Marking way points in the journey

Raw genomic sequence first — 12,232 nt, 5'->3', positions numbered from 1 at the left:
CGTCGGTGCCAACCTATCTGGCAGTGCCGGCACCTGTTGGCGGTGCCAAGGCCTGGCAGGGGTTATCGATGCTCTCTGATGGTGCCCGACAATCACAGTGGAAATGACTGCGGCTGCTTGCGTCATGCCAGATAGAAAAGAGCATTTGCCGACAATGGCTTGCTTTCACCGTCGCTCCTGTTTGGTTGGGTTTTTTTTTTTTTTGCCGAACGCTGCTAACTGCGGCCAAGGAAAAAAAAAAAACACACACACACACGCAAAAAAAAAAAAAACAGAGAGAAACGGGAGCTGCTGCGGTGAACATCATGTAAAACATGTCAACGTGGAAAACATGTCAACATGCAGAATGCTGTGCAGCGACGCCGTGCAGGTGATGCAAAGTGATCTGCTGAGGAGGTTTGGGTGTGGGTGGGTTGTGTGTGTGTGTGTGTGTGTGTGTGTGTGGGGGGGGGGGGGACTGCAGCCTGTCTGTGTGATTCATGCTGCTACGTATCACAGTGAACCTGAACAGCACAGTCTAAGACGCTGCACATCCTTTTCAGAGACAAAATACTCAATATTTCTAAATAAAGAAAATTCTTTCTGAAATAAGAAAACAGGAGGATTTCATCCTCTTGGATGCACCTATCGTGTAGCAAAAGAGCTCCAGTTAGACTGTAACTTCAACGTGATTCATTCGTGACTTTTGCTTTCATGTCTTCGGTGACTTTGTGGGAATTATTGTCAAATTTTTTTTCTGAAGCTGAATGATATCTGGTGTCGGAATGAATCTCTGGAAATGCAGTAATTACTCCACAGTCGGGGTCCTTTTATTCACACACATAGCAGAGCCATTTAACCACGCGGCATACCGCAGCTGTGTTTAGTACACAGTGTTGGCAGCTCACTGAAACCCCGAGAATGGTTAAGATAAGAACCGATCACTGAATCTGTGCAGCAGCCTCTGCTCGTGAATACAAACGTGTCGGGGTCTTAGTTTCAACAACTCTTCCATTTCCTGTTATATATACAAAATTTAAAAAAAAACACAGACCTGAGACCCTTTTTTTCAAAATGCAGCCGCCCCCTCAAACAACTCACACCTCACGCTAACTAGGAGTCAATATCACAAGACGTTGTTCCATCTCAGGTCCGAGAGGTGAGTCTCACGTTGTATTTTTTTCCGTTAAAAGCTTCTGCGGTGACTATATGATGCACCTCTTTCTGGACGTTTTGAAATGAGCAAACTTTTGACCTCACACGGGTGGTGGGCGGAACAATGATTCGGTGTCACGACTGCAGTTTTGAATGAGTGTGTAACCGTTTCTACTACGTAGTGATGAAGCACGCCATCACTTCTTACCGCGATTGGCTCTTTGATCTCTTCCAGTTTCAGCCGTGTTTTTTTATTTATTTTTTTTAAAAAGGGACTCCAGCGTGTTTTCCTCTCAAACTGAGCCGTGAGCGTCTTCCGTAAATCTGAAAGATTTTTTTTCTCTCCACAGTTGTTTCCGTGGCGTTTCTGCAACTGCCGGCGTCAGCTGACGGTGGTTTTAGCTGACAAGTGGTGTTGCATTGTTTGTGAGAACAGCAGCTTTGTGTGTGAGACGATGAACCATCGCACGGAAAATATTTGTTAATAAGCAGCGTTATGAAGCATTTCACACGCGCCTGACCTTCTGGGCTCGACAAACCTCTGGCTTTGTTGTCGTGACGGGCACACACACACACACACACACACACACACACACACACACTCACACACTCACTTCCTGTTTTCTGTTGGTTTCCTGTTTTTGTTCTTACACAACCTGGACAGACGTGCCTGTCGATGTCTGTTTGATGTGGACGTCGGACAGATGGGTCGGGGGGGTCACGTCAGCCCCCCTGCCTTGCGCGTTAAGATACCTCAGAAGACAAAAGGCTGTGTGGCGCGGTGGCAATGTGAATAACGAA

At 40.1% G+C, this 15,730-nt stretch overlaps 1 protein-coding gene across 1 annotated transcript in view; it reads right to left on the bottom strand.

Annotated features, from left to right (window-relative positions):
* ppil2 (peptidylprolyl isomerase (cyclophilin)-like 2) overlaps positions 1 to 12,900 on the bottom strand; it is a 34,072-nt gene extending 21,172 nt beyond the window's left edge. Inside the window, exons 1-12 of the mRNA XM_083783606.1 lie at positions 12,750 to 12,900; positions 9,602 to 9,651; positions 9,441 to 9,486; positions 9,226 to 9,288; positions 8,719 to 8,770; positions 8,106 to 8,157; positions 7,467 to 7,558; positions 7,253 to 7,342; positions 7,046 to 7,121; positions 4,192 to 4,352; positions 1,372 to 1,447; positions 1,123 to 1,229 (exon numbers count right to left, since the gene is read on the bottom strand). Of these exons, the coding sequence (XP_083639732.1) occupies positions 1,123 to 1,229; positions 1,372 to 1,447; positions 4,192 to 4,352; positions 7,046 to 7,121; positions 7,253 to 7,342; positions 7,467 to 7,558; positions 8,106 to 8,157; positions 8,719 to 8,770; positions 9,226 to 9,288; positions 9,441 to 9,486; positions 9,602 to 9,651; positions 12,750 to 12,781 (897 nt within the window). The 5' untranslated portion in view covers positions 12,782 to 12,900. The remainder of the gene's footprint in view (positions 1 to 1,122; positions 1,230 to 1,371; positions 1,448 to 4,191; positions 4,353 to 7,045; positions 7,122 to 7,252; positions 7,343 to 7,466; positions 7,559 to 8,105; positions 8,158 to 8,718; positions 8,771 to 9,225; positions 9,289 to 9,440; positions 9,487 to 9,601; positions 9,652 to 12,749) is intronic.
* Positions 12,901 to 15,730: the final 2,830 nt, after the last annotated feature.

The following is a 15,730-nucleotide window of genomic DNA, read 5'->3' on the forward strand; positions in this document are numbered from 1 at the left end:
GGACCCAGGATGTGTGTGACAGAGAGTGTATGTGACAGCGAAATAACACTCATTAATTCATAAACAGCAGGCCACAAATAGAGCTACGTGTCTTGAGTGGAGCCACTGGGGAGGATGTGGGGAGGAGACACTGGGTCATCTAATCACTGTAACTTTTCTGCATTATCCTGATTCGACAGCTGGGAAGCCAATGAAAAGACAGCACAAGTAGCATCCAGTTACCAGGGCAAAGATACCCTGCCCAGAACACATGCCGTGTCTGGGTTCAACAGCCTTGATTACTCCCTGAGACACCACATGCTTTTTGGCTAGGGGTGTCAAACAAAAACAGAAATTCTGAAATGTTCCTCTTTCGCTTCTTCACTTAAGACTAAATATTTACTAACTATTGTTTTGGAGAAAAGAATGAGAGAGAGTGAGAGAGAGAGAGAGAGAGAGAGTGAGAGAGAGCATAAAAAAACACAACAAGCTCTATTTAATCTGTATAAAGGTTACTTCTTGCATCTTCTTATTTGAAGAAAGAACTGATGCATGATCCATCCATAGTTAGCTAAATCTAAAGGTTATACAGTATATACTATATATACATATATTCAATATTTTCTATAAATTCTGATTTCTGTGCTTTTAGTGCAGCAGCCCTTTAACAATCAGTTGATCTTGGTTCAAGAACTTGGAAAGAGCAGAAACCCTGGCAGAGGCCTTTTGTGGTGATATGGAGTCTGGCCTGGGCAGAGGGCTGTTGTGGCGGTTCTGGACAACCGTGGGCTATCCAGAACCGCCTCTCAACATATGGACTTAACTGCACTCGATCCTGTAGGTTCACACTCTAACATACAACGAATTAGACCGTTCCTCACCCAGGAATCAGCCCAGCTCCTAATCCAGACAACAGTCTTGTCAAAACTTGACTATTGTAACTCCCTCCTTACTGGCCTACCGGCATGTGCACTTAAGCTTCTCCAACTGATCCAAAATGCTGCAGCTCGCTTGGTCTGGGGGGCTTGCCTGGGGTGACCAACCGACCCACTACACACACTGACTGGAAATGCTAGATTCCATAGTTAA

Dates and significant events have a strange power over us, I think. Each Nov. 22 I remember exactly where I was the moment I learned that President Kennedy had been shot and was dead. Sept. 11 remains burned into my memory: My closest friend called in tears and told me to turn on the TV. I did and cried along with her. Since both my parents are gone, their birthdays - Nov. 4 and Feb. 22 - bring them clearly into my mind and heart. I guess I'm a bit date- and event-sensitive these days because I'll be 72 in a week, and my husband will be 75. With gratitude, we'll celebrate with our children and grandchildren as we share memories, fun, hopes and dreams with them. There's so much we want to remember. Photos and written notes seem to save an event and offer us the gift of recollection.Tom Gallagher, one of my readers, wrote me recently about the value of remembering special moments. "I urge you to urge your readers - if they've not done so already - to journalize their recollections, because even the best memory fades," he said. He went on to explain that he recently found a short story he had written in 1973 for a college English class about a childhood vignette that occurred in 1951 when he was 2 years old. It's one of his earliest memories. He wrote, "It was about the passing by of an old junk dealer down my street driving a horse-drawn wood wagon filled with scrap iron in 1951, with the attendant sound of the wheels on Philadelphia's cobblestone pavers, the hooves and the rattle of the cargo. Until I recovered it, I had quite forgotten the earlier vivid recollection. These things are way points in the journey." That phrase "way points in the journey" struck a cord and has remained with me. I shared it with my niece Miriam, who is the young grandmother of three. She told me about a gift her daughter had recently given her that she called "a gratitude journal." Explaining that even though it's difficult for her to be disciplined enough to write in it regularly, she nonetheless has periodically recorded many of the big and small things she's grateful for. Looking back at earlier journals she kept when her three daughters were born, she said the notations refresh the memories and allow her both to save them and savor her life in a special way. Writing isn't everyone's pleasure and we have each found other ways that also embed memories linking us somehow to something good or bad we don't want to or can't forget. We save books and trinkets, notes and letters, tape recordings and videos. Every home is a history of way points in the journey. Every life has moments to save and relish. And each of us finds his or her own way to do this. Freelance writer Judy Kramer can be reached by email at [email protected] She is author of "Changing Places: A Journey with My Parents into Their Old Age."